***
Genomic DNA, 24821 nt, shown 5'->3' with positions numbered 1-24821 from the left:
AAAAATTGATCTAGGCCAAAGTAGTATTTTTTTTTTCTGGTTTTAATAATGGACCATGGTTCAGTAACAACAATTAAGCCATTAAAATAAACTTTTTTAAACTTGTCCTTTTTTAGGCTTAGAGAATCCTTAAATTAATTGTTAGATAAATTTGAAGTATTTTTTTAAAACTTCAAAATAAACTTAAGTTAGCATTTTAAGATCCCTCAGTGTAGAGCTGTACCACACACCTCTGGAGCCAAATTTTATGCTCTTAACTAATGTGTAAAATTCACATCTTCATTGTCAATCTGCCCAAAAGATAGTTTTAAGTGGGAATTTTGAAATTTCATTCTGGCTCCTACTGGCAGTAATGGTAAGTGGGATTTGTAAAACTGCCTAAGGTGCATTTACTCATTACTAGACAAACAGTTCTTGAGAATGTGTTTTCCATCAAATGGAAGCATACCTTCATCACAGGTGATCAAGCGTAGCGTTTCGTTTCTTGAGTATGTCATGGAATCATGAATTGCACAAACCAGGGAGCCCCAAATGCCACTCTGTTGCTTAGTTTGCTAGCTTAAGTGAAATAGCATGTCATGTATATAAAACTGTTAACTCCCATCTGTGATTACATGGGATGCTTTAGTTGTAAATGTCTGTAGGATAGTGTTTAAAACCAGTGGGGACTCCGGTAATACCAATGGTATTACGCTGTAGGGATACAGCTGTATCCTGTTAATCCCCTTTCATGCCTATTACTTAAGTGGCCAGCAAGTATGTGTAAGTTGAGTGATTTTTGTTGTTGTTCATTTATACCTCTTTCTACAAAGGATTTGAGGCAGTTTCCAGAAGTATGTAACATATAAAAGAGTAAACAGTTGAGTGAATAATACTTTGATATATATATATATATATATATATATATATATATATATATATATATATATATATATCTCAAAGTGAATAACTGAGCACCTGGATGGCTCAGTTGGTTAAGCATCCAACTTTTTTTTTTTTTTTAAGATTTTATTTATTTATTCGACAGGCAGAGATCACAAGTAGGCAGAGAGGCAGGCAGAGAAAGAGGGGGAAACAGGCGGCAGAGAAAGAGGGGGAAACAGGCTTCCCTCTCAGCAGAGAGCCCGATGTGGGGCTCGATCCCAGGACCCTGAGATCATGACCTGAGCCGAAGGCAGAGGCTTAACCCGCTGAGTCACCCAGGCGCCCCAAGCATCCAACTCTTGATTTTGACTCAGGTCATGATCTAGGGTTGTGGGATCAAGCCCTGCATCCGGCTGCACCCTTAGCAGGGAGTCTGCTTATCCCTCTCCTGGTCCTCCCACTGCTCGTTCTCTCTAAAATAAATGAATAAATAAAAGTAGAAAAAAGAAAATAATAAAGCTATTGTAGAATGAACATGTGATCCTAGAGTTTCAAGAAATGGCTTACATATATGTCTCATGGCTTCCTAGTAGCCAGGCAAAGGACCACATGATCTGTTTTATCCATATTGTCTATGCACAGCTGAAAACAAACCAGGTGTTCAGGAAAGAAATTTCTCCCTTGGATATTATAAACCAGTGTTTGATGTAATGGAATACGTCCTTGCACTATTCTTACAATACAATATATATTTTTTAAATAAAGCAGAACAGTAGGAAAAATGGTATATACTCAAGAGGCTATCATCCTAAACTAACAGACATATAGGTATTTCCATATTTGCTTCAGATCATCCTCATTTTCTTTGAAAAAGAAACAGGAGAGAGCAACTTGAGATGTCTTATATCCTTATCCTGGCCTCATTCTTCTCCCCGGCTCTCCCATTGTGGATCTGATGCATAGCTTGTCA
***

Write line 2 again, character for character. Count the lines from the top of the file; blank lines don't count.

AAAAATTGATCTAGGCCAAAGTAGTATTTTTTTTTTCTGGTTTTAATAATGGACCATGGTTCAGTAACAACAATTAAGCCATTAAAATAAACTTTTTTAAACTTGTCCTTTTTTAGGCTTAGAGAATCCTTAAATTAATTGTTAGATAAATTTGAAGTATTTTTTTAAAACTTCAAAATAAACTTAAGTTAGCATTTTAAGATCCCTCAGTGTAGAGCTGTACCACACACCTCTGGAGCCAAATTTTATGCTCTTAACTAATGTGTAAAATTCACATCTTCATTGTCAATCTGCCCAAAAGATAGTTTTAAGTGGGAATTTTGAAATTTCATTCTGGCTCCTACTGGCAGTAATGGTAAGTGGGATTTGTAAAACTGCCTAAGGTGCATTTACTCATTACTAGACAAACAGTTCTTGAGAATGTGTTTTCCATCAAATGGAAGCATACCTTCATCACAGGTGATCAAGCGTAGCGTTTCGTTTCTTGAGTATGTCATGGAATCATGAATTGCACAAACCAGGGAGCCCCAAATGCCACTCTGTTGCTTAGTTTGCTAGCTTAAGTGAAATAGCATGTCATGTATATAAAACTGTTAACTCCCATCTGTGATTACATGGGATGCTTTAGTTGTAAATGTCTGTAGGATAGTGTTTAAAACCAGTGGGGACTCCGGTAATACCAATGGTATTACGCTGTAGGGATACAGCTGTATCCTGTTAATCCCCTTTCATGCCTATTACTTAAGTGGCCAGCAAGTATGTGTAAGTTGAGTGATTTTTGTTGTTGTTCATTTATACCTCTTTCTACAAAGGATTTGAGGCAGTTTCCAGAAGTATGTAACATATAAAAGAGTAAACAGTTGAGTGAATAATACTTTGATATATATATATATATATATATATATATATATATATATATATATATATATATATATCTCAAAGTGAATAACTGAGCACCTGGATGGCTCAGTTGGTTAAGCATCCAACTTTTTTTTTTTTTTTAAGATTTTATTTATTTATTCGACAGGCAGAGATCACAAGTAGGCAGAGAGGCAGGCAGAGAAAGAGGGGGAAACAGGCGGCAGAGAAAGAGGGGGAAACAGGCTTCCCTCTCAGCAGAGAGCCCGATGTGGGGCTCGATCCCAGGACCCTGAGATCATGACCTGAGCCGAAGGCAGAGGCTTAACCCGCTGAGTCACCCAGGCGCCCCAAGCATCCAACTCTTGATTTTGACTCAGGTCATGATCTAGGGTTGTGGGATCAAGCCCTGCATCCGGCTGCACCCTTAGCAGGGAGTCTGCTTATCCCTCTCCTGGTCCTCCCACTGCTCGTTCTCTCTAAAATAAATGAATAAATAAAAGTAGAAAAAAGAAAATAATAAAGCTATTGTAGAATGAACATGTGATCCTAGAGTTTCAAGAAATGGCTTACATATATGTCTCATGGCTTCCTAGTAGCCAGGCAAAGGACCACATGATCTGTTTTATCCATATTGTCTATGCACAGCTGAAAACAAACCAGGTGTTCAGGAAAGAAATTTCTCCCTTGGATATTATAAACCAGTGTTTGATGTAATGGAATACGTCCTTGCACTATTCTTACAATACAATATATATTTTTTAAATAAAGCAGAACAGTAGGAAAAATGGTATATACTCAAGAGGCTATCATCCTAAACTAACAGACATATAGGTATTTCCATATTTGCTTCAGATCATCCTCATTTTCTTTGAAAAAGAAACAGGAGAGAGCAACTTGAGATGTCTTATATCCTTATCCTGGCCTCATTCTTCTCCCCGGCTCTCCCATTGTGGATCTGATGCATAGCTTGTCA